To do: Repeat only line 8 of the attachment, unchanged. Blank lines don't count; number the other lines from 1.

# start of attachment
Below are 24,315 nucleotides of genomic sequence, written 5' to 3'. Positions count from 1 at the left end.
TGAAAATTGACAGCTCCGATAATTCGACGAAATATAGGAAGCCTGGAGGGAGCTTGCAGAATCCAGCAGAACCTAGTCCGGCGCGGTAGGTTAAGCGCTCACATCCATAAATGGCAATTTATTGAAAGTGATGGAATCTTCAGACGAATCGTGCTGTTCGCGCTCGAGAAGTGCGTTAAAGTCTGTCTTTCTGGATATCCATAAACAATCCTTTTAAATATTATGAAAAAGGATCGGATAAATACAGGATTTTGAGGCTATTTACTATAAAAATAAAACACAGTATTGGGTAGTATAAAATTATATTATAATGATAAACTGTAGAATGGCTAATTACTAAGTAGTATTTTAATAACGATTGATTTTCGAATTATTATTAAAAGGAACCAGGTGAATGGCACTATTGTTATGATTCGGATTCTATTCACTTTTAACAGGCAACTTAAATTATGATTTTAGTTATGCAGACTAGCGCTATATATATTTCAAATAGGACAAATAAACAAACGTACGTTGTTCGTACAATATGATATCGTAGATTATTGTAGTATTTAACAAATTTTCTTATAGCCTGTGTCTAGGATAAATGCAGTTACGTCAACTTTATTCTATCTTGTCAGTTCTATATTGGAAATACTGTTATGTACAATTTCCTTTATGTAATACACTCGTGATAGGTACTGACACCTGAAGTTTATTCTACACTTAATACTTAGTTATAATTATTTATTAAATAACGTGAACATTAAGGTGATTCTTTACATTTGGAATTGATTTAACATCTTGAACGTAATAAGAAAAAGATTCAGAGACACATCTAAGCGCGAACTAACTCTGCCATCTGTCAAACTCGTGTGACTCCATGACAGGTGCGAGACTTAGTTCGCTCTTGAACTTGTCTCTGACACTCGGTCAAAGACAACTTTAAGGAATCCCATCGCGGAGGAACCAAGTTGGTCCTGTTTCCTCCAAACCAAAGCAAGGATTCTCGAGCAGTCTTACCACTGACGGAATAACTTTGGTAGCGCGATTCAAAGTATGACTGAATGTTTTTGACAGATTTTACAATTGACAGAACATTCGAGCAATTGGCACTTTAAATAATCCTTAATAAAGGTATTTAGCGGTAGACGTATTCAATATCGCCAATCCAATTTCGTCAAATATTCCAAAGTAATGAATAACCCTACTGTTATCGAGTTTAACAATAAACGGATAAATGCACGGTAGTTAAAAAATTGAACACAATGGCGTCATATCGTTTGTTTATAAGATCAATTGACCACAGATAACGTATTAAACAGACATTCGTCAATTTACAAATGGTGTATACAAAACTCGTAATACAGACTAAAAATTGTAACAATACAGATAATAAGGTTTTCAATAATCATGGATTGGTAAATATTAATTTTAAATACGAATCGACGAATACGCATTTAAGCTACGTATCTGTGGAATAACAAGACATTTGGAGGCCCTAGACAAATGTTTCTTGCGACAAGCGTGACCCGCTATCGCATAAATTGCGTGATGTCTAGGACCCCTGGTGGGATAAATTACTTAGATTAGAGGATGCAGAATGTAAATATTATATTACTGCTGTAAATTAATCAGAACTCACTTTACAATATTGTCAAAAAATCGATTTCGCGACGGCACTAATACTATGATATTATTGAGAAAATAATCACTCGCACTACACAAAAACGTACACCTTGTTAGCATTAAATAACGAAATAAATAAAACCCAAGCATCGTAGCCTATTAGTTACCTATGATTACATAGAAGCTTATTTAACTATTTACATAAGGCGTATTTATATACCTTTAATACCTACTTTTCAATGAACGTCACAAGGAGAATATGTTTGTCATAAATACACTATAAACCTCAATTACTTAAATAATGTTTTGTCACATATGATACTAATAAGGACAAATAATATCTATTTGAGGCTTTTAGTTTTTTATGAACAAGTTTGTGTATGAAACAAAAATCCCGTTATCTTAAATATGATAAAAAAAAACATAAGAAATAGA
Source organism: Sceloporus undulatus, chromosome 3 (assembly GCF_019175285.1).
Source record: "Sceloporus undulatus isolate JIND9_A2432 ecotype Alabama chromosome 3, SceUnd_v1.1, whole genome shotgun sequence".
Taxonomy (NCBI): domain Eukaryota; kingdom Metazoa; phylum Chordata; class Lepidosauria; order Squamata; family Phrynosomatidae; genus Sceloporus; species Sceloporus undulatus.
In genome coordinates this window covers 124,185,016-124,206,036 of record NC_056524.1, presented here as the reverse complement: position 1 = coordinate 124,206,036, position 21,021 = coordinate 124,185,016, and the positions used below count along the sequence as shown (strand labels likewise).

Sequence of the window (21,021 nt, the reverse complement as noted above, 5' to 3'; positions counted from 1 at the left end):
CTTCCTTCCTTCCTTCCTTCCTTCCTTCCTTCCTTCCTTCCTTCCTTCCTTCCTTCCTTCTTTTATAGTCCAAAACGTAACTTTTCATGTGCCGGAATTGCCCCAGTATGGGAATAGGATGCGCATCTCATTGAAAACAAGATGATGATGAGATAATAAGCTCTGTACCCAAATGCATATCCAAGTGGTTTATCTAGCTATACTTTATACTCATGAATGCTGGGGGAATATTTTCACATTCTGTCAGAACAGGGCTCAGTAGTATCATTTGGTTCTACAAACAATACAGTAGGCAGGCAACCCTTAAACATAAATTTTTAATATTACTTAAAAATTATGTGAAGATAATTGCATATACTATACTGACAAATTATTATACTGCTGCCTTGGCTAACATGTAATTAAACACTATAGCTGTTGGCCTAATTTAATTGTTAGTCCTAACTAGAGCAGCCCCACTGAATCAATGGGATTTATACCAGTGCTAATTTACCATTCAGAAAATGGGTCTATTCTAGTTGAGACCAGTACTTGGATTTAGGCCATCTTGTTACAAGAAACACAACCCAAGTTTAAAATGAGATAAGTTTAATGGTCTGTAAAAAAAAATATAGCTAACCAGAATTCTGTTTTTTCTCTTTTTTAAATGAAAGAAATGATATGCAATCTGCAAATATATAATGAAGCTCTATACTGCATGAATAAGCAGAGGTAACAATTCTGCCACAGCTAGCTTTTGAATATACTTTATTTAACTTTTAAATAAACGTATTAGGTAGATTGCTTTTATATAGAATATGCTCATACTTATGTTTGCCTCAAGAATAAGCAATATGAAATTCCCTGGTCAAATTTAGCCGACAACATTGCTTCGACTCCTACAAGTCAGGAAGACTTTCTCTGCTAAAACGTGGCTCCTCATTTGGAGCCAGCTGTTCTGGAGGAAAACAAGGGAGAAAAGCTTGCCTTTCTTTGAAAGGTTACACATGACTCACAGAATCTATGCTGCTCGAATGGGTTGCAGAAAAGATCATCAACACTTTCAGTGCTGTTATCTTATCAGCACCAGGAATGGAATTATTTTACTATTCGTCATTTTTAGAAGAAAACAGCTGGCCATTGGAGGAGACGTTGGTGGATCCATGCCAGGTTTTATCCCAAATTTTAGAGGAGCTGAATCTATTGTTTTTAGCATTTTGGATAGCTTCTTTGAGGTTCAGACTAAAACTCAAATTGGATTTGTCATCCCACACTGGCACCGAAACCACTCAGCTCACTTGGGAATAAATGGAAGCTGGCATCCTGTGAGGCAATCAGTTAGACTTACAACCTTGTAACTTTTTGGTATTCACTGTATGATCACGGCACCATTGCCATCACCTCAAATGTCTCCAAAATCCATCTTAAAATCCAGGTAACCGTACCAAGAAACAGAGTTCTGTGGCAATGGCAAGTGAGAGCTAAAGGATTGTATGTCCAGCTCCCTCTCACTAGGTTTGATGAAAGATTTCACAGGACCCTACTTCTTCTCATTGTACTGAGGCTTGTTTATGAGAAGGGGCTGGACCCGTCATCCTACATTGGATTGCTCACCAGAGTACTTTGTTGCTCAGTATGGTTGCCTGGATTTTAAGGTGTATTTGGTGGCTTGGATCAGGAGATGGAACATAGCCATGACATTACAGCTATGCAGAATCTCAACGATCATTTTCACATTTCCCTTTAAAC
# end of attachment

CTTCCTTCCTTCCTTCCTTCCTTCCTTCCTTCCTTCCTTCCTTCCTTCCTTCCTTCCTTCTTTTATAGTCCAAAACGTAACTTTTCATGTGCCGGAATTGCCCCAGTATGGGAATAGGATGCGCATCTCATTGAAAACAAGATGATGATGAGATAATAAGCTCTGTACCCAAATGCATATCCAAGTGGTTTATCTAGCTATACTTTATACTCATGAATGCTGGGGGAATATTTTCACATTCTGTCAGAACAGGGCTCAGTAGTATCATTTGGTTCTACAAACAATACAGTAGGCAGGCAACCCTTAAACATAAATTTTTAATATTACTTAAAAATTATGTGAAGATAATTGCATATACTATACTGACAAATTATTATACTGCTGCCTTGGCTAACATGTAATTAAACACTATAGCTGTTGGCCTAATTTAATTGTTAGTCCTAACTAGAGCAGCCCCACTGAATCAATGGGATTTATACCAGTGCTAATTTACCATTCAGAAAATGGGTCTATTCTAGTTGAGACCAGTACTTGGATTTAGGCCATCTTGTTACAAGAAACACAACCCAAGTTTAAAATGAGATAAGTTTAATGGTCTGTAAAAAAAAATATAGCTAACCAGAATTCTGTTTTTTCTCTTTTTTAAATGAAAGAAATGATATGCAATCTGCAAATATATAATGAAGCTCTATACTGCATGAATAAGCAGAGGTAACAATTCTGCCACAGCTAGCTTTTGAATATACTTTATTTAACTTTTAAATAAACGTATTAGGTAGATTGCTTTTATATAGAATATGCTCATACTTATGTTTGCCTCAAGAATAAGCAATATGAAATTCCCTGGTCAAATTTAGCCGACAACATTGCTTCGACTCCTACAAGTCAGGAAGACTTTCTCTGCTAAAACGTGGCTCCTCATTTGGAGCCAGCTGTTCTGGAGGAAAACAAGGGAGAAAAGCTTGCCTTTCTTTGAAAGGTTACACATGACTCACAGAATCTATGCTGCTCGAATGGGTTGCAGAAAAGATCATCAACACTTTCAGTGCTGTTATCTTATCAGCACCAGGAATGGAATTATTTTACTATTCGTCATTTTTAGAAGAAAACAGCTGGCCATTGGAGGAGACGTTGGTGGATCCATGCCAGGTTTTATCCCAAATTTTAGAGGAGCTGAATCTATTGTTTTTAGCATTTTGGATAGCTTCTTTGAGGTTCAGACTAAAACTCAAATTGGATTTGTCATCCCACACTGGCACCGAAACCACTCAGCTCACTTGGGAATAAATGGAAGCTGGCATCCTGTGAGGCAATCAGTTAGACTTACAACCTTGTAACTTTTTGGTATTCACTGTATGATCACGGCACCATTGCCATCACCTCAAATGTCTCCAAAATCCATCTTAAAATCCAGGTAACCGTACCAAGAAACAGAGTTCTGTGGCAATGGCAAGTGAGAGCTAAAGGATTGTATGTCCAGCTCCCTCTCACTAGGTTTGATGAAAGATTTCACAGGACCCTACTTCTTCTCATTGTACTGAGGCTTGTTTATGAGAAGGGGCTGGACCCGTCATCCTACATTGGATTGCTCACCAGAGTACTTTGTTGCTCAGTATGGTTGCCTGGATTTTAAGGTGTATTTGGTGGCTTGGATCAGGAGATGGAACATAGCCATGACATTACAGCTATGCAGAATCTCAACGATCATTTTCACATTTCCCTTTAAAC